Vice minister pulls no punches on China's environment

MEP now using maximum leverage to address very grave situation
June 05, 2011
China has mounting environmental problems says Li Ganjie

In a wide ranging and unusually frank press conference on Friday China's Vice Minister of Environmental Protection, Li Ganjie, told journalists that while the country had met pollution reduction targets set for the 11th Five-Year Plan between 2006 and 2010, three decades of fast-paced economic growth has nonetheless left its environment in very poor shape.

In a blunt assessment of the problems facing China, Li cautioned that many problems were serious and scarcely under control. "The overall environmental situation is still very grave and is facing many difficulties and challenges," he said.

The vice minister reported that biodiversity was declining with "a continuous loss and drain of genetic resources," and the countryside was becoming more polluted as dirty industries were moved out of cities and into rural areas.

In response to this Li outlined a number of measures the powerful ministry was undertaking to try and stave off an escalating environmental disaster.

Well-connected ministries were once able to bypass the Ministry of Environmental Protection (MEP), but now, Li warned, it had set up "an impassable firewall" to block harmful projects.

He said that last year the ministry disapproved 59 projects that failed environmental assessment, which involved a total investment of 90.4 billion yuan (USD13.9 billion), but indicated that more harsh measures were to be taken in future against environmentally unfriendly business or projects.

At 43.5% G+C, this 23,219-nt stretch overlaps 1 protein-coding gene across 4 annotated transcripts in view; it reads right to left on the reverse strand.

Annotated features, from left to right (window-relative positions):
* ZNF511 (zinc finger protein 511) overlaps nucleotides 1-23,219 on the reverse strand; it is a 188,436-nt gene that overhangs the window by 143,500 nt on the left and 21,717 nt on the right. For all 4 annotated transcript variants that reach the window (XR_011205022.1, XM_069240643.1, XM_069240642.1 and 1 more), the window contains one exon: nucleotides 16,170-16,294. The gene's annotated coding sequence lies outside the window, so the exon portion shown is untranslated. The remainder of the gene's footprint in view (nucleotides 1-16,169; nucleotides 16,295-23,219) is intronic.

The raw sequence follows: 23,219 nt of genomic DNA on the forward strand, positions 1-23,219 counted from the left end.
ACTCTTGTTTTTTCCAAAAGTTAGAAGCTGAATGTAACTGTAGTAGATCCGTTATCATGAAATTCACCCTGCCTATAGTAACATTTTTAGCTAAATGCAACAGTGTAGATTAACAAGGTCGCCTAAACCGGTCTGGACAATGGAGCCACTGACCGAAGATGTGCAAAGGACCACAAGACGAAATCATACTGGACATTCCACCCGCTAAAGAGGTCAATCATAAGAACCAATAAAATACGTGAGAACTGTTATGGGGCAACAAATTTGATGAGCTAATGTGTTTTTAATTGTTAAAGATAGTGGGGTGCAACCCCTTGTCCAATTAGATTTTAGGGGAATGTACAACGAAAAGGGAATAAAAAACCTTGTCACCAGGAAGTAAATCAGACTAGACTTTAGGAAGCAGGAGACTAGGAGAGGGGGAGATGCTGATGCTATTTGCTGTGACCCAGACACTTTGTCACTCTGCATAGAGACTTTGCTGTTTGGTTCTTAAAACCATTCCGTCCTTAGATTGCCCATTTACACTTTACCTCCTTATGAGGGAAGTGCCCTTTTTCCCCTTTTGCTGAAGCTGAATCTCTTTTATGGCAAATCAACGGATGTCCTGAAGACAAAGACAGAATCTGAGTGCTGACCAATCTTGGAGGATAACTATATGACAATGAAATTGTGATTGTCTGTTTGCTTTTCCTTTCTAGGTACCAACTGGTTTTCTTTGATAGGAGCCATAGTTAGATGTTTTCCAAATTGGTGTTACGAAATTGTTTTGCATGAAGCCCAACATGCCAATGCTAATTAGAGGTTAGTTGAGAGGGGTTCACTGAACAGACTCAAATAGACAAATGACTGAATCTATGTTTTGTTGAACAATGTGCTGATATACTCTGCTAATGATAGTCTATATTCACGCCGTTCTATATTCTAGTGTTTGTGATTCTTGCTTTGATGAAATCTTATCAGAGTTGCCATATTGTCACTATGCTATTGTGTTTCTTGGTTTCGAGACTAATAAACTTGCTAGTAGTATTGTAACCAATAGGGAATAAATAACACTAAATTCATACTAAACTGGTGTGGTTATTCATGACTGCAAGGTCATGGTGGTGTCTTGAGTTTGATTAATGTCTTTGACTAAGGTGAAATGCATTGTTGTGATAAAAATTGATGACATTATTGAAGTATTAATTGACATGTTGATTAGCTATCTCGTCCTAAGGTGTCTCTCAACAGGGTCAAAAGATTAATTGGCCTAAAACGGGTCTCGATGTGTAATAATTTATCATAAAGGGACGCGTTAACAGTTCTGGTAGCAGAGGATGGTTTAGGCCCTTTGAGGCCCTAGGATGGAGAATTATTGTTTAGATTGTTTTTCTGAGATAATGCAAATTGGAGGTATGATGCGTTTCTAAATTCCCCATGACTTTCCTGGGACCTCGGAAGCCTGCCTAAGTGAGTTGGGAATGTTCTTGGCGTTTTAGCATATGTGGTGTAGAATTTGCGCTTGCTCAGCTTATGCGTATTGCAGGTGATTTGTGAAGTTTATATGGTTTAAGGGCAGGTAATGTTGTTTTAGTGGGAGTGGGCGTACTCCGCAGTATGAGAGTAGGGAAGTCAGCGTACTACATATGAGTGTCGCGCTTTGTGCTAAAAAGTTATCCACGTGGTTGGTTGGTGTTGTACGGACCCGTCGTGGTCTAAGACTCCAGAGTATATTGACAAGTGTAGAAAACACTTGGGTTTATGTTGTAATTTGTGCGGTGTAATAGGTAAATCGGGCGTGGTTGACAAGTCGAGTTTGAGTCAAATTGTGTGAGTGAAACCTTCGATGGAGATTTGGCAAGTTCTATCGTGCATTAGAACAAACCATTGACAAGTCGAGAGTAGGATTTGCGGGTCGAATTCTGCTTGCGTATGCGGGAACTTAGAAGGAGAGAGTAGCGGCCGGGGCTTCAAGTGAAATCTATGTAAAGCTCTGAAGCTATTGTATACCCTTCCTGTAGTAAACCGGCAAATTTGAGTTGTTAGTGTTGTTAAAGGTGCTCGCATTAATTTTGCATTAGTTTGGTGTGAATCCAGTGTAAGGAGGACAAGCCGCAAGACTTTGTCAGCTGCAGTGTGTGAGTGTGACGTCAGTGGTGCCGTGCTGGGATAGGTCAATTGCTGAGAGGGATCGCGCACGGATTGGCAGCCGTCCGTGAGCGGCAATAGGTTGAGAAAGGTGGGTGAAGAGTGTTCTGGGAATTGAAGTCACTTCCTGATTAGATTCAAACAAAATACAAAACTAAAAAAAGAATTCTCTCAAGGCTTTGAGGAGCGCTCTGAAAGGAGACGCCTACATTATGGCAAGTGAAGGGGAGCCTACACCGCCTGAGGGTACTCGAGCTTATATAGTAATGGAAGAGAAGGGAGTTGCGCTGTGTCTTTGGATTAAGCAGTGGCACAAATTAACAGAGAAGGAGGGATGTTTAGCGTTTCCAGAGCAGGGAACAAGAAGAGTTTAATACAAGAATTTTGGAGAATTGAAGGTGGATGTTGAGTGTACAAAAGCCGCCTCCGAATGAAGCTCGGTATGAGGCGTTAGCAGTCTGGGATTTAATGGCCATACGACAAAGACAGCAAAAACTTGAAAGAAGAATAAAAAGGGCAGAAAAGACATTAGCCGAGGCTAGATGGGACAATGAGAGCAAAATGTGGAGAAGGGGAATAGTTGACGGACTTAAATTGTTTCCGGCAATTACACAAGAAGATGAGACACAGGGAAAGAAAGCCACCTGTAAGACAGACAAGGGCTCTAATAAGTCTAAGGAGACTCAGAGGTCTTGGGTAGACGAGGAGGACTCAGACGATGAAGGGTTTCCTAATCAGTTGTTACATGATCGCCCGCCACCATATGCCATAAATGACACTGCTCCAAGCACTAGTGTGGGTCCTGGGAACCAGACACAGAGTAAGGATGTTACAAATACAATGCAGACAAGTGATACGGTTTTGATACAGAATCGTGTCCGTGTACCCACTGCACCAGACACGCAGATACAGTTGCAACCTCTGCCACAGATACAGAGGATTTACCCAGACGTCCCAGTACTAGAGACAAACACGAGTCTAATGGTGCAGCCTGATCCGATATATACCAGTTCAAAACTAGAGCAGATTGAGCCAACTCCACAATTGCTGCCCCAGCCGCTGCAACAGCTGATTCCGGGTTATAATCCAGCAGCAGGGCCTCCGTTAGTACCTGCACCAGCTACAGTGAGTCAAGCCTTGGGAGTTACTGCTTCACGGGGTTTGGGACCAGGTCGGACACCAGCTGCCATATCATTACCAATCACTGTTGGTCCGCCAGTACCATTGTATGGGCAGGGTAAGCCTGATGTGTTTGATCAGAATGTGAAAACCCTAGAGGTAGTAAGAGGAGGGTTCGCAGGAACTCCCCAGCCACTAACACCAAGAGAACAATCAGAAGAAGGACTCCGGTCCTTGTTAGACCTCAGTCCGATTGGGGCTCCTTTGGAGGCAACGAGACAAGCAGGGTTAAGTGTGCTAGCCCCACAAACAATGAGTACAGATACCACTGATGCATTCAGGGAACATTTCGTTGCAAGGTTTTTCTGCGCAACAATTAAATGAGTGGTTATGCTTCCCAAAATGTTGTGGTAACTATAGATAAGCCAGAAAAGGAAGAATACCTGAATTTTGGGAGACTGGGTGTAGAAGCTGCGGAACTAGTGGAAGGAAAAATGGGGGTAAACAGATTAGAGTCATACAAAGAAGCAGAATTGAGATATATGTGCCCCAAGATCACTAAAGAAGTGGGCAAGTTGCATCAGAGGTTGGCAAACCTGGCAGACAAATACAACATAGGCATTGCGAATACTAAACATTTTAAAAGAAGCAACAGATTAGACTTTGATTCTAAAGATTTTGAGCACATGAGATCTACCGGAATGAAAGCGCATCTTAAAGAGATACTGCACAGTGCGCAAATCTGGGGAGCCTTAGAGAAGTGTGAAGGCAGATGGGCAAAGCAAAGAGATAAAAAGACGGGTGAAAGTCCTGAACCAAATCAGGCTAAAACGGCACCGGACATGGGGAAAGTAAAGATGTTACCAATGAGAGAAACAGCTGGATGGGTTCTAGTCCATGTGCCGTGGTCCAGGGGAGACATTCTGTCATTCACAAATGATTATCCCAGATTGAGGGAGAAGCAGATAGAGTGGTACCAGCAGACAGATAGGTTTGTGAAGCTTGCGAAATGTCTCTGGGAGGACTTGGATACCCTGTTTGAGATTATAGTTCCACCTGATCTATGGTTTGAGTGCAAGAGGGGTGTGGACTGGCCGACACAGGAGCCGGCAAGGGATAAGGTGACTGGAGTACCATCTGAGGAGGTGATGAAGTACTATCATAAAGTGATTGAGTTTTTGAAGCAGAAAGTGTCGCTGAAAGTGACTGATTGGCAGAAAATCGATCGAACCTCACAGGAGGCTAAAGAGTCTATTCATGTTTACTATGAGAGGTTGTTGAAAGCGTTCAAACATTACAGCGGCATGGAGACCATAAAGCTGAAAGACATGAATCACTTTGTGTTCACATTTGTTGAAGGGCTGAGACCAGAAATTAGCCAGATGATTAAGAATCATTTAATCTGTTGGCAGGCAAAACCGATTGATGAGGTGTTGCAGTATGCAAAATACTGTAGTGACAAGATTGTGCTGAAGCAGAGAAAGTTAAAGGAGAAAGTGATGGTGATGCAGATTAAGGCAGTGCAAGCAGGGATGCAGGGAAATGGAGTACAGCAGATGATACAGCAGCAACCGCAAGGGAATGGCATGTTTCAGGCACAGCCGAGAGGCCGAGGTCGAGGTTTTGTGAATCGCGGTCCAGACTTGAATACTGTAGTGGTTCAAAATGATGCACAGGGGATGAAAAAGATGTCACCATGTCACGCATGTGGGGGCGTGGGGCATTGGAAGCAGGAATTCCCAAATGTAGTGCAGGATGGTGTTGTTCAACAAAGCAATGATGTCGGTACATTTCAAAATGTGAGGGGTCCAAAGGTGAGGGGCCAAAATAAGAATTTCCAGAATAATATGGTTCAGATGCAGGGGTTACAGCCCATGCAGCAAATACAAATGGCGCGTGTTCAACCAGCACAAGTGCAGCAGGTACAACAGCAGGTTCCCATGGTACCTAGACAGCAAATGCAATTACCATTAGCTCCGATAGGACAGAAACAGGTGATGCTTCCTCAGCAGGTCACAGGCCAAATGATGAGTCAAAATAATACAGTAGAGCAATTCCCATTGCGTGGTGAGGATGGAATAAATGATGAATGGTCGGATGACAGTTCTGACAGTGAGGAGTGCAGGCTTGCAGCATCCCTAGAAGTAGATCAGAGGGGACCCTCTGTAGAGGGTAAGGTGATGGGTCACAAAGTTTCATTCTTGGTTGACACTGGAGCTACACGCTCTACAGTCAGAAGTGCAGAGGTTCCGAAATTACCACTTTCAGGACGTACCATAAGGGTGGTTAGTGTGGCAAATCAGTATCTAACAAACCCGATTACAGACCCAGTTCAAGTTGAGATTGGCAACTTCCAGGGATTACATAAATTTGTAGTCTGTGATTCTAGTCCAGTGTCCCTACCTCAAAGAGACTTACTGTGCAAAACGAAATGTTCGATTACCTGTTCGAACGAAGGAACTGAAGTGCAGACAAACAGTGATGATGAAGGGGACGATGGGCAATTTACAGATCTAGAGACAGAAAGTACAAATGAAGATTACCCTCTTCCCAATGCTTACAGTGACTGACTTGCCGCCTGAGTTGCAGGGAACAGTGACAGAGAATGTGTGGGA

He said that more than a fifth of the land that has been set aside as nature reserves had been illegally developed by companies, often with local government collusion. The MEP has therefore deployed a satellite that can detect illegal development, enabling the ministry to put pressure on local governments to stop the work.

Failing this, Li said, the ministry has the power to influence officials' prospects for promotions because environmental compliance is now a part of their performance evaluation.

Mining crackdown

Another measure being taken is the immediate limitation of development projects in environmentally vulnerable areas in the Inner Mongolia Autonomous Region and other regions, where some projects have been blamed for fueling unrest among indigenous peoples.

According to the New York Times, recent protests in Inner Mongolia were partly due to concerns that industries like coal and mining - largely dominated by ethnic Chinese - are destroying the grasslands used for herding by the indigenous Mongolians. Similar conflicts have arisen in other sensitive ethnic areas like Tibet and Xinjiang.

"In some of these areas that are very fragile, we will strictly limit development," Li pledged.

Acknowledging that the ministry was aware of the impact of mining on the environment of Inner Mongolia and attaches importance to the problem, the vice minister promised the ministry will assist local governments and environmental protection authorities in punishing enterprises who have breached environmental protection laws and regulations.

The government has begun a month-long crackdown on the coal industry and vowed to punish the mines which damage the environment or seriously affect residents.

"We have entered a period when sudden incidents impacting the environment or pollution accidents are occurring frequently and when environmental pollution is daily causing social contradictions," said Li.

According to the Ministry's 2010 annual report, more than half of China's cities are affected by acid rain and just 3.6 percent of the 471 cities monitored got top ratings for air cleanliness. About 40 percent of major rivers are so polluted that the water can only be used for industrial purposes or landscaping. About 16 percent of the total is unfit for agricultural irrigation.